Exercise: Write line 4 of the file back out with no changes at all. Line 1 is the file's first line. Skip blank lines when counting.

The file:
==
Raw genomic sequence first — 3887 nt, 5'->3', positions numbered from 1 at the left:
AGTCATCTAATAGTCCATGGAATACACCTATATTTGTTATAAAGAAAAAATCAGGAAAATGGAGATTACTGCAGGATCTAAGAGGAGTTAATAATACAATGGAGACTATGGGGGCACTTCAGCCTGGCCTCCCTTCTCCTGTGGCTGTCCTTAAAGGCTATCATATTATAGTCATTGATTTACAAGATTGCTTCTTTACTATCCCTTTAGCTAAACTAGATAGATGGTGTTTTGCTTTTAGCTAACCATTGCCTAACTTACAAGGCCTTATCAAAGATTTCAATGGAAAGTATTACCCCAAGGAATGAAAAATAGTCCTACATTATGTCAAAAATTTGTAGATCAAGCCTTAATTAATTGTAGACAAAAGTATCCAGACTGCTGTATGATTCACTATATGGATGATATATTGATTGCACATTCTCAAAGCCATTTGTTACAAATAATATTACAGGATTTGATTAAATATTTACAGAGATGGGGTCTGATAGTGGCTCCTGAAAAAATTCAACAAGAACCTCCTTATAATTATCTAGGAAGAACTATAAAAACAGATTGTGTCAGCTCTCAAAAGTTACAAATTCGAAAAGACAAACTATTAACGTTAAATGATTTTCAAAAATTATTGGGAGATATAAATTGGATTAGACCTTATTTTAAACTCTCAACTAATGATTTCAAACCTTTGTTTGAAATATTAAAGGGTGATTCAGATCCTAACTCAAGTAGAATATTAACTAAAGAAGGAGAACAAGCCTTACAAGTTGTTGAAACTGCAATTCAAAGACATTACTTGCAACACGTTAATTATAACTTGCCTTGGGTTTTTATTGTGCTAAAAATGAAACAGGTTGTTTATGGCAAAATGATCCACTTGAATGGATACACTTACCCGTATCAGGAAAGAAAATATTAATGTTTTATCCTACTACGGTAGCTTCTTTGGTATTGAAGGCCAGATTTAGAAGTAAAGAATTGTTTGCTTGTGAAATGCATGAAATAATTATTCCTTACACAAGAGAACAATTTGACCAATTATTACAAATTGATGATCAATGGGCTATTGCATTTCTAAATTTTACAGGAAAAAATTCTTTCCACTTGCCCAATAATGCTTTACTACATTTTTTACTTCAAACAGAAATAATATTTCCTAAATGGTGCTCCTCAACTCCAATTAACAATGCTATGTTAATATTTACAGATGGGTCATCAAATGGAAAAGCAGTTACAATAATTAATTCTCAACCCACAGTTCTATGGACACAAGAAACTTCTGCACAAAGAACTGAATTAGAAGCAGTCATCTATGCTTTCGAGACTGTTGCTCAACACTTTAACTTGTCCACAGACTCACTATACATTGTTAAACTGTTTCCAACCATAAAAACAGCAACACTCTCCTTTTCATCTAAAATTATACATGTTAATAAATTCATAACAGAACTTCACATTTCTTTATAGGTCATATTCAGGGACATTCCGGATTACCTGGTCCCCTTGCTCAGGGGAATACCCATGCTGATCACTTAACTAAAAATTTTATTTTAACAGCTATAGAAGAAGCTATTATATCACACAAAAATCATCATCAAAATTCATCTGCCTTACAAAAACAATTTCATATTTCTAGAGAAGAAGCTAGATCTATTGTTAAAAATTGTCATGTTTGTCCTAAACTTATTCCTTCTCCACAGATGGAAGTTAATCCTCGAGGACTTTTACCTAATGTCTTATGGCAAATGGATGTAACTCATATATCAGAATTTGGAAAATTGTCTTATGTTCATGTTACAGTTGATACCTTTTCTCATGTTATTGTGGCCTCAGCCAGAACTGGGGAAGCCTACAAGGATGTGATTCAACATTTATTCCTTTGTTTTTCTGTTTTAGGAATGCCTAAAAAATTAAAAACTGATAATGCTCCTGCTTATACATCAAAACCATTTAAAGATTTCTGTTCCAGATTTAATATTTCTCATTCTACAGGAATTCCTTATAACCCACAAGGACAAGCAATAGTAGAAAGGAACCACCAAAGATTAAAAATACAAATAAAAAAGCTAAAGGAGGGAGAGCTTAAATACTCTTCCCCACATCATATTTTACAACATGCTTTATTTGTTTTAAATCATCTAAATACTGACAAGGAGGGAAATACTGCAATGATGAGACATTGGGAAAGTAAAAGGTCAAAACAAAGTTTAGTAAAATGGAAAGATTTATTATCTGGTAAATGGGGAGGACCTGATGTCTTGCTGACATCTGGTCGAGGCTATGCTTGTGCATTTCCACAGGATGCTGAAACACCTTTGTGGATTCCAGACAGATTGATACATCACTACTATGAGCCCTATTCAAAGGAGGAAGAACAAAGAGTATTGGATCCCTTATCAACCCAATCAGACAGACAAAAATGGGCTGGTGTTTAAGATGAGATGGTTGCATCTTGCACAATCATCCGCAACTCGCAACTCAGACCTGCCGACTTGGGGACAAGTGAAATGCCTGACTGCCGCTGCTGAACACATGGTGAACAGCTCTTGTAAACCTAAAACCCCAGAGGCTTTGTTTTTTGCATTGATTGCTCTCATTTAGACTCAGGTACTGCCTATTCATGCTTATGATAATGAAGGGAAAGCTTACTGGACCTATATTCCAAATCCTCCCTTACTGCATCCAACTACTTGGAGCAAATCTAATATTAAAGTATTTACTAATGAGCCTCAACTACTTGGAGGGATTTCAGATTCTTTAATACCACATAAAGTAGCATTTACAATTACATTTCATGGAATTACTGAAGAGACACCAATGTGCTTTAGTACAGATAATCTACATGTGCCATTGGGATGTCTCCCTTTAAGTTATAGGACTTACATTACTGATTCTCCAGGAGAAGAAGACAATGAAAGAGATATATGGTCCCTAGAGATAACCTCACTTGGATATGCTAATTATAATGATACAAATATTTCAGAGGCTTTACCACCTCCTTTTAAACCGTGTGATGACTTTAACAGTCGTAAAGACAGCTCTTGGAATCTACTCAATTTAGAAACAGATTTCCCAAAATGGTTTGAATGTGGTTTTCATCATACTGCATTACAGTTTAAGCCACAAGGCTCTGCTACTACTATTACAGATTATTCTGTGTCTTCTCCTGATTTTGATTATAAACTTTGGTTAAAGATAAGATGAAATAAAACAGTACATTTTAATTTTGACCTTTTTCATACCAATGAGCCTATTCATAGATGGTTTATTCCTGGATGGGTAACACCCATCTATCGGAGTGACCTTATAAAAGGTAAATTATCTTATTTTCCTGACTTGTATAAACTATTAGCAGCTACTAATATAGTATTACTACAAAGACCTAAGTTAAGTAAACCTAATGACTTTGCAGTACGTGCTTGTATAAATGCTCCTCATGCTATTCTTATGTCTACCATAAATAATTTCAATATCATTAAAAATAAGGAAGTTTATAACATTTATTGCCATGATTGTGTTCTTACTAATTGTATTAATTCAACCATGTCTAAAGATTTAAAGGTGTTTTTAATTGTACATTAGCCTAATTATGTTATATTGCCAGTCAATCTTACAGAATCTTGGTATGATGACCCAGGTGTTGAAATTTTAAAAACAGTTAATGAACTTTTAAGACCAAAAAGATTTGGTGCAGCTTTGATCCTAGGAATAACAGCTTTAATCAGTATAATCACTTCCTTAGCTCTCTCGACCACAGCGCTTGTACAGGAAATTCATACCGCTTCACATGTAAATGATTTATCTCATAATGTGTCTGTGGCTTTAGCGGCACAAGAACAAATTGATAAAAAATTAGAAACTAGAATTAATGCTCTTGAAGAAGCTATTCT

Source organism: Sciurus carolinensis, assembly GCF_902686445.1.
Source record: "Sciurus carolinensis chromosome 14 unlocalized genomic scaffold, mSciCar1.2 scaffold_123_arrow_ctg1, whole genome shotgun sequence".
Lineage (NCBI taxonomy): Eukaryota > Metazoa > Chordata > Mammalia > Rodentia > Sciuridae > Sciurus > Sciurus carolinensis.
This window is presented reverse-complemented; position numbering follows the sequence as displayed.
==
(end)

Source record: "Sciurus carolinensis chromosome 14 unlocalized genomic scaffold, mSciCar1.2 scaffold_123_arrow_ctg1, whole genome shotgun sequence".